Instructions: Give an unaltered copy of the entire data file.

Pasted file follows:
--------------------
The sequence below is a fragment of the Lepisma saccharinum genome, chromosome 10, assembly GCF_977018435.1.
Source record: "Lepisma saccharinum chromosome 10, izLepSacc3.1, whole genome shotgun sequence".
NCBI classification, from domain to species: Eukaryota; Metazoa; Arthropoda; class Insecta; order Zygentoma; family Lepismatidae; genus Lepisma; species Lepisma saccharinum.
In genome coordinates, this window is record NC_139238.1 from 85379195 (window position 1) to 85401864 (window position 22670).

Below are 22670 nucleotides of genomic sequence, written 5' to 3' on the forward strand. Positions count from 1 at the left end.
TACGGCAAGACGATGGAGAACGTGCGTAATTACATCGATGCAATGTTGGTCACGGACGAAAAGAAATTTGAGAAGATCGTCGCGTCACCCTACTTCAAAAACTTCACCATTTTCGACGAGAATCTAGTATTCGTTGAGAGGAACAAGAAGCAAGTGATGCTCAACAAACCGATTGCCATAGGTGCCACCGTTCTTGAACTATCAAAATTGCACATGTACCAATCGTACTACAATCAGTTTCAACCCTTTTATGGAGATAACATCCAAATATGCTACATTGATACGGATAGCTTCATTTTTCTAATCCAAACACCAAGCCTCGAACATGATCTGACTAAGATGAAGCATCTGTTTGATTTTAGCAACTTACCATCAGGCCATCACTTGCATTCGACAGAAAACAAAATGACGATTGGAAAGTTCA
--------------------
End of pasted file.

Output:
The sequence below is a fragment of the Lepisma saccharinum genome, chromosome 10, assembly GCF_977018435.1.
Source record: "Lepisma saccharinum chromosome 10, izLepSacc3.1, whole genome shotgun sequence".
NCBI classification, from domain to species: Eukaryota; Metazoa; Arthropoda; class Insecta; order Zygentoma; family Lepismatidae; genus Lepisma; species Lepisma saccharinum.
In genome coordinates, this window is record NC_139238.1 from 85379195 (window position 1) to 85401864 (window position 22670).

Below are 22670 nucleotides of genomic sequence, written 5' to 3' on the forward strand. Positions count from 1 at the left end.
TACGGCAAGACGATGGAGAACGTGCGTAATTACATCGATGCAATGTTGGTCACGGACGAAAAGAAATTTGAGAAGATCGTCGCGTCACCCTACTTCAAAAACTTCACCATTTTCGACGAGAATCTAGTATTCGTTGAGAGGAACAAGAAGCAAGTGATGCTCAACAAACCGATTGCCATAGGTGCCACCGTTCTTGAACTATCAAAATTGCACATGTACCAATCGTACTACAATCAGTTTCAACCCTTTTATGGAGATAACATCCAAATATGCTACATTGATACGGATAGCTTCATTTTTCTAATCCAAACACCAAGCCTCGAACATGATCTGACTAAGATGAAGCATCTGTTTGATTTTAGCAACTTACCATCAGGCCATCACTTGCATTCGACAGAAAACAAAATGACGATTGGAAAGTTCA